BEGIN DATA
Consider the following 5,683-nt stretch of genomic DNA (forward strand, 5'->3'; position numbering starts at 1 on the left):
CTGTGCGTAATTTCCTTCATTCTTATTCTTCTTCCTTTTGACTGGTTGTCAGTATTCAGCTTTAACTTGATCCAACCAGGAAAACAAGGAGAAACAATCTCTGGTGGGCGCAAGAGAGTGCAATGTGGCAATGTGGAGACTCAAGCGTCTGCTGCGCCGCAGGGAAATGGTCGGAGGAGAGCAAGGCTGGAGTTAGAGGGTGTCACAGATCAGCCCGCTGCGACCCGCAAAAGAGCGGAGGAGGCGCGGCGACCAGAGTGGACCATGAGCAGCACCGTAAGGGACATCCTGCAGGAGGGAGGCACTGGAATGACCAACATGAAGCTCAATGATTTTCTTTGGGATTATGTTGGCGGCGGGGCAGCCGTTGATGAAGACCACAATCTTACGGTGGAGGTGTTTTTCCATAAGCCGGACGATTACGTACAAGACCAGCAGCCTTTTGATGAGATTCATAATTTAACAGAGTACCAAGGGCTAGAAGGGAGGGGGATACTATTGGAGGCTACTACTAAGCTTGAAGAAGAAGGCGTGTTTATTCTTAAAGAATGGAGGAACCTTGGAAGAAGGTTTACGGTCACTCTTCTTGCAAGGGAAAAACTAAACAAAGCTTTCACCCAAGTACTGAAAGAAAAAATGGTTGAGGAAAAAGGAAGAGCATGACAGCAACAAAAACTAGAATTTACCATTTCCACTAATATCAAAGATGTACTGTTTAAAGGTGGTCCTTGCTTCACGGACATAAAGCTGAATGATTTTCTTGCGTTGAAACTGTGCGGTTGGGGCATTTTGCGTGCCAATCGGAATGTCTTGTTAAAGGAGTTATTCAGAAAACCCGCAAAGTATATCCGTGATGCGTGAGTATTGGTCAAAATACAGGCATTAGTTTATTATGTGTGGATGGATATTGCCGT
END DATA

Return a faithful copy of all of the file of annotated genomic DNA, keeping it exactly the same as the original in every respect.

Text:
Consider the following 5,683-nt stretch of genomic DNA (forward strand, 5'->3'; position numbering starts at 1 on the left):
CTGTGCGTAATTTCCTTCATTCTTATTCTTCTTCCTTTTGACTGGTTGTCAGTATTCAGCTTTAACTTGATCCAACCAGGAAAACAAGGAGAAACAATCTCTGGTGGGCGCAAGAGAGTGCAATGTGGCAATGTGGAGACTCAAGCGTCTGCTGCGCCGCAGGGAAATGGTCGGAGGAGAGCAAGGCTGGAGTTAGAGGGTGTCACAGATCAGCCCGCTGCGACCCGCAAAAGAGCGGAGGAGGCGCGGCGACCAGAGTGGACCATGAGCAGCACCGTAAGGGACATCCTGCAGGAGGGAGGCACTGGAATGACCAACATGAAGCTCAATGATTTTCTTTGGGATTATGTTGGCGGCGGGGCAGCCGTTGATGAAGACCACAATCTTACGGTGGAGGTGTTTTTCCATAAGCCGGACGATTACGTACAAGACCAGCAGCCTTTTGATGAGATTCATAATTTAACAGAGTACCAAGGGCTAGAAGGGAGGGGGATACTATTGGAGGCTACTACTAAGCTTGAAGAAGAAGGCGTGTTTATTCTTAAAGAATGGAGGAACCTTGGAAGAAGGTTTACGGTCACTCTTCTTGCAAGGGAAAAACTAAACAAAGCTTTCACCCAAGTACTGAAAGAAAAAATGGTTGAGGAAAAAGGAAGAGCATGACAGCAACAAAAACTAGAATTTACCATTTCCACTAATATCAAAGATGTACTGTTTAAAGGTGGTCCTTGCTTCACGGACATAAAGCTGAATGATTTTCTTGCGTTGAAACTGTGCGGTTGGGGCATTTTGCGTGCCAATCGGAATGTCTTGTTAAAGGAGTTATTCAGAAAACCCGCAAAGTATATCCGTGATGCGTGAGTATTGGTCAAAATACAGGCATTAGTTTATTATGTGTGGATGGATATTGCCGT